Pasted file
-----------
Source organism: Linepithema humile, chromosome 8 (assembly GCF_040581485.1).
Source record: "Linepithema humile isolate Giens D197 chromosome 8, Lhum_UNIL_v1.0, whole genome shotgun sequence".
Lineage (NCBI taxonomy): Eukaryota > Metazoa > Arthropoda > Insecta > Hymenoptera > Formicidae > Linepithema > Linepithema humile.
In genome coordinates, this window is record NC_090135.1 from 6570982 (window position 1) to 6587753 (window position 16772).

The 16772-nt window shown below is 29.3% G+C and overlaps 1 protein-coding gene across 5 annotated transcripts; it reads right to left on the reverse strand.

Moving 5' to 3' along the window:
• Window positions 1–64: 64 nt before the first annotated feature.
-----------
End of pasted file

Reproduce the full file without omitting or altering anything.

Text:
Source organism: Linepithema humile, chromosome 8 (assembly GCF_040581485.1).
Source record: "Linepithema humile isolate Giens D197 chromosome 8, Lhum_UNIL_v1.0, whole genome shotgun sequence".
Lineage (NCBI taxonomy): Eukaryota > Metazoa > Arthropoda > Insecta > Hymenoptera > Formicidae > Linepithema > Linepithema humile.
In genome coordinates, this window is record NC_090135.1 from 6570982 (window position 1) to 6587753 (window position 16772).

The 16772-nt window shown below is 29.3% G+C and overlaps 1 protein-coding gene across 5 annotated transcripts; it reads right to left on the reverse strand.

Moving 5' to 3' along the window:
• Window positions 1–64: 64 nt before the first annotated feature.